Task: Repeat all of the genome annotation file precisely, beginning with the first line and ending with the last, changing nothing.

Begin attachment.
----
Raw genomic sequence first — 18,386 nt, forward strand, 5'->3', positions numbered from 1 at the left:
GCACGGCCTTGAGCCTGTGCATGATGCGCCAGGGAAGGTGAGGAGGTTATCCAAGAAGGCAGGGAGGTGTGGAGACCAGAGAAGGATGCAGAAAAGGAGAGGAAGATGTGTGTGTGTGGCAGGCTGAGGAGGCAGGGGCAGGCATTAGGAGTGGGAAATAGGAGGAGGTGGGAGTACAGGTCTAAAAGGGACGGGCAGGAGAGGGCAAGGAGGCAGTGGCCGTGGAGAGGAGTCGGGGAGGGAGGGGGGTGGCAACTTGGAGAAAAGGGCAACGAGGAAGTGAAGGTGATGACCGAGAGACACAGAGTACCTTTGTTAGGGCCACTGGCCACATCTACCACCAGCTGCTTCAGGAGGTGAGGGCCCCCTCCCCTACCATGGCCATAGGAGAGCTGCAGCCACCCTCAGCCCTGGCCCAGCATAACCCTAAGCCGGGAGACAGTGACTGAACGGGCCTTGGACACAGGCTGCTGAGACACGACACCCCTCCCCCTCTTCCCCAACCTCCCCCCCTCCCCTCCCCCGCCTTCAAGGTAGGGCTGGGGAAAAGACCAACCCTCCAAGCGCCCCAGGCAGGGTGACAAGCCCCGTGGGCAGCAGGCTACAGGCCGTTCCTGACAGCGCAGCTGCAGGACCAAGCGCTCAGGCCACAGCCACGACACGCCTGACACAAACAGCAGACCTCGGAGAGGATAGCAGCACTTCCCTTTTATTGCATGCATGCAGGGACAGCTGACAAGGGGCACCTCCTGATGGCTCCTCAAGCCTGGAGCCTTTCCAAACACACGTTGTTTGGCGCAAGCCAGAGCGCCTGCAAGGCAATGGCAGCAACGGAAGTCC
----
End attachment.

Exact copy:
Raw genomic sequence first — 18,386 nt, forward strand, 5'->3', positions numbered from 1 at the left:
GCACGGCCTTGAGCCTGTGCATGATGCGCCAGGGAAGGTGAGGAGGTTATCCAAGAAGGCAGGGAGGTGTGGAGACCAGAGAAGGATGCAGAAAAGGAGAGGAAGATGTGTGTGTGTGGCAGGCTGAGGAGGCAGGGGCAGGCATTAGGAGTGGGAAATAGGAGGAGGTGGGAGTACAGGTCTAAAAGGGACGGGCAGGAGAGGGCAAGGAGGCAGTGGCCGTGGAGAGGAGTCGGGGAGGGAGGGGGGTGGCAACTTGGAGAAAAGGGCAACGAGGAAGTGAAGGTGATGACCGAGAGACACAGAGTACCTTTGTTAGGGCCACTGGCCACATCTACCACCAGCTGCTTCAGGAGGTGAGGGCCCCCTCCCCTACCATGGCCATAGGAGAGCTGCAGCCACCCTCAGCCCTGGCCCAGCATAACCCTAAGCCGGGAGACAGTGACTGAACGGGCCTTGGACACAGGCTGCTGAGACACGACACCCCTCCCCCTCTTCCCCAACCTCCCCCCCTCCCCTCCCCCGCCTTCAAGGTAGGGCTGGGGAAAAGACCAACCCTCCAAGCGCCCCAGGCAGGGTGACAAGCCCCGTGGGCAGCAGGCTACAGGCCGTTCCTGACAGCGCAGCTGCAGGACCAAGCGCTCAGGCCACAGCCACGACACGCCTGACACAAACAGCAGACCTCGGAGAGGATAGCAGCACTTCCCTTTTATTGCATGCATGCAGGGACAGCTGACAAGGGGCACCTCCTGATGGCTCCTCAAGCCTGGAGCCTTTCCAAACACACGTTGTTTGGCGCAAGCCAGAGCGCCTGCAAGGCAATGGCAGCAACGGAAGTCC